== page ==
Interesting Article

Where did they go... assyria and babylon... Where did they disappear to? Who lays claim to lost tribe heritage. Are the modern day Western Europeans direct descendants of the 10 Northeran tribes...
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Interesting Article

Post#1 » Thu Apr 17, 2003 2:17 pm

Hi all!

There is an interesting article in Issue 49 of Ancient american magazine, starting on page 7. I believe it is the current issue. "DNA tests reveal: Early Americans were Caucasian?" Frank Joseph. Just thought it might be of interest.

God bless

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DNA REVEALS...................

Post#2 » Wed Apr 23, 2003 2:49 am

Ancient American

Issue Number 49

DNA tests reveal early Americans were Caucasian: by Frank Joseph

While readers of Ancient American are familiar with the story of Kennewick Man: the 9,000 year old skeleton of a Caucasian male found in Washington State, they may be surprised to learn that his are by no means the only such remains found in America. Nor are they the oldest.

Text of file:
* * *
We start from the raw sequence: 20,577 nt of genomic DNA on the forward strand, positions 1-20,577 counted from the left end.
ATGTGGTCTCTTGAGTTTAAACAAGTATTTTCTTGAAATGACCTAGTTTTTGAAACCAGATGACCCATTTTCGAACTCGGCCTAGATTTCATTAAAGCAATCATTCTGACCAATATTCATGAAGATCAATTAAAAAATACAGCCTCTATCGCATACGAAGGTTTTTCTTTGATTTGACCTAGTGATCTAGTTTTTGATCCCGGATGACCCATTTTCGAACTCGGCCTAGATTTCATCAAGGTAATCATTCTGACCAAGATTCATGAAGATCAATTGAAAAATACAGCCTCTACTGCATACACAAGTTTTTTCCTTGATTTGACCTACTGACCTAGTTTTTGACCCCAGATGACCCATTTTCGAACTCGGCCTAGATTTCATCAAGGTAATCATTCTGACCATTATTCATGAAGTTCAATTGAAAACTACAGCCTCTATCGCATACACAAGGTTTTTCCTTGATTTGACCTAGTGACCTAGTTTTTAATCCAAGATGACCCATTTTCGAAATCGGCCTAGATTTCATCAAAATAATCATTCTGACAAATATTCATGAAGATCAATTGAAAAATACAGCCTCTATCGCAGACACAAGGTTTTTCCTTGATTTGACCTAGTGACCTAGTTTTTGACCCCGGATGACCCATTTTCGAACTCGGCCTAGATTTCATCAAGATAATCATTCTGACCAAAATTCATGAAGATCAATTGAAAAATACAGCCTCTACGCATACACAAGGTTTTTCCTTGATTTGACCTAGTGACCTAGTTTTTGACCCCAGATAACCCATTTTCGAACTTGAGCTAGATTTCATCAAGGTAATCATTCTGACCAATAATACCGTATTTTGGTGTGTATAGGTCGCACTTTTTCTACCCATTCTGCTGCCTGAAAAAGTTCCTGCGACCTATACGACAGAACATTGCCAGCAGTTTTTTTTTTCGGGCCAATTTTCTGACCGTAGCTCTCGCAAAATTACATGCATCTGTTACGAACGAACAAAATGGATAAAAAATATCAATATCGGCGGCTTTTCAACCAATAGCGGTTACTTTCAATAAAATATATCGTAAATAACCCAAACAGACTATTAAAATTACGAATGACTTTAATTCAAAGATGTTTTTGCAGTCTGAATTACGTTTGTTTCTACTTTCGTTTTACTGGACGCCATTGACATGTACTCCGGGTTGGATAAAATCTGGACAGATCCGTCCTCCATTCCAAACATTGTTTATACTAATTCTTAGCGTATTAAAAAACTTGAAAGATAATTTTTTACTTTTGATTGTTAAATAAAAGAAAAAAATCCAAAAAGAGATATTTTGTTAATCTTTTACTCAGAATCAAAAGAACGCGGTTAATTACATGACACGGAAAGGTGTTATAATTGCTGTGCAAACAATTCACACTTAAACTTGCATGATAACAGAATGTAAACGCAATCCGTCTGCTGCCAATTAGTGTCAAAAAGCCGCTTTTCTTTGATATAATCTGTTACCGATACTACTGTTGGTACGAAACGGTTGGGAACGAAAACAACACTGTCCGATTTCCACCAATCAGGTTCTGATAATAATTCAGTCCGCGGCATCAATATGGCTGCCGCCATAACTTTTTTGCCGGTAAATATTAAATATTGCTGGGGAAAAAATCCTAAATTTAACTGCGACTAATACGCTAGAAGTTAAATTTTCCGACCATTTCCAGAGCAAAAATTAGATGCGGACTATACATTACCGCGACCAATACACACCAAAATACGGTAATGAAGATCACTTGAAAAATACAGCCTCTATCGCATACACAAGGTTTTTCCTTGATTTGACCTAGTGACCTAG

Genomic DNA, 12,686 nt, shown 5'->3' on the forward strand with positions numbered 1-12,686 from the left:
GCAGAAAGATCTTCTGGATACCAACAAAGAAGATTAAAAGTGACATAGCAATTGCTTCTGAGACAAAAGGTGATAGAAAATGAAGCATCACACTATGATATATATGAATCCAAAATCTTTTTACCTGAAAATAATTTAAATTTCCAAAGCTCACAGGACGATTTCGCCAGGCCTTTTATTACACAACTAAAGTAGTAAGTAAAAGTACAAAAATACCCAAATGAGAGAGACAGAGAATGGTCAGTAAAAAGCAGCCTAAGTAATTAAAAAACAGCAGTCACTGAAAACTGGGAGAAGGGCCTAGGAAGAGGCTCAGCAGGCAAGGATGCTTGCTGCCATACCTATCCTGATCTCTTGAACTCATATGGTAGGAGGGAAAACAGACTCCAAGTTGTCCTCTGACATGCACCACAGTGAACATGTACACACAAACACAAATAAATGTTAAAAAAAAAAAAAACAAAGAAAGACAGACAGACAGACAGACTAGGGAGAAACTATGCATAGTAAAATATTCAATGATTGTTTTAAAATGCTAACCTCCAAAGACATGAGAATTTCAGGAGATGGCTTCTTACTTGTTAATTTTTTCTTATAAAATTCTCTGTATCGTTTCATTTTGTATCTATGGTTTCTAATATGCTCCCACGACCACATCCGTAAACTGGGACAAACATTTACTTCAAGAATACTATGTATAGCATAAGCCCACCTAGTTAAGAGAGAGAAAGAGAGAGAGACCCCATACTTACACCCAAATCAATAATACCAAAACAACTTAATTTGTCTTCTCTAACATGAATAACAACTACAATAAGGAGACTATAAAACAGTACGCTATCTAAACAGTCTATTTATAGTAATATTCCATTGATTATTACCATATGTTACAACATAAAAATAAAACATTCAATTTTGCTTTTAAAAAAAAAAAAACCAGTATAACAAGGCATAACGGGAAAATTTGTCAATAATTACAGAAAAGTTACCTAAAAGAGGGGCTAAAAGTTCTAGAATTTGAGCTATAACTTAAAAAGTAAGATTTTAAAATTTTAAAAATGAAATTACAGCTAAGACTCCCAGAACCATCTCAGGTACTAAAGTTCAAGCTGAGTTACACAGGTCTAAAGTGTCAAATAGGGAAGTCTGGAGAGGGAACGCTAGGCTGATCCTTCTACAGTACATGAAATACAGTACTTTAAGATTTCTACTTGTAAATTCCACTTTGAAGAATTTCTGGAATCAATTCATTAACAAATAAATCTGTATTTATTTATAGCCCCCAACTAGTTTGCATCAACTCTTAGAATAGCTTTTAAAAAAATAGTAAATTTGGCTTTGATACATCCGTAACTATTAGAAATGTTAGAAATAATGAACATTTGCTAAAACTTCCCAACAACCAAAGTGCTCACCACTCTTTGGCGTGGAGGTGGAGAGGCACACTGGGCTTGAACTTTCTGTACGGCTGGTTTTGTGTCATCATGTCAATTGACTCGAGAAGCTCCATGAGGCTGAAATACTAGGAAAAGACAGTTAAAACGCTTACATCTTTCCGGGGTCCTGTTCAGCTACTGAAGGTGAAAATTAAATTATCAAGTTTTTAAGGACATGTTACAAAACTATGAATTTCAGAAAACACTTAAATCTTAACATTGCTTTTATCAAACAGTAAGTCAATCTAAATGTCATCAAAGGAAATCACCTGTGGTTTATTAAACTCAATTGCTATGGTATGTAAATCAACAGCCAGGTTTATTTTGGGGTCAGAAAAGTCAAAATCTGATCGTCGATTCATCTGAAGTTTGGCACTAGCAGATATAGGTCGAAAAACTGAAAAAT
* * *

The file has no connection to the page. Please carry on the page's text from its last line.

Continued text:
That status goes to Peyon Woman III, a specimen at Mexico City’s National Museum of Anthropology, found while a well was being dug at the nearby International Airport. Inadvertently unearthed was the skull of a Caucasian woman who died when she was 27 years old, between 12,700 and 13,000 years ago.

At that time, according to mainstream archaeologists, Mongoloid peoples migrating out of Asia over a land bridge spanning the Bering Straits into Alaska were the only inhabitants of North America. Their cranial remains are short and broad, like those of modern-day Indians. In sharp contrast, the Mexico City example is long and narrow, identifiably Caucasian, according to geologist Silva Gonzalez.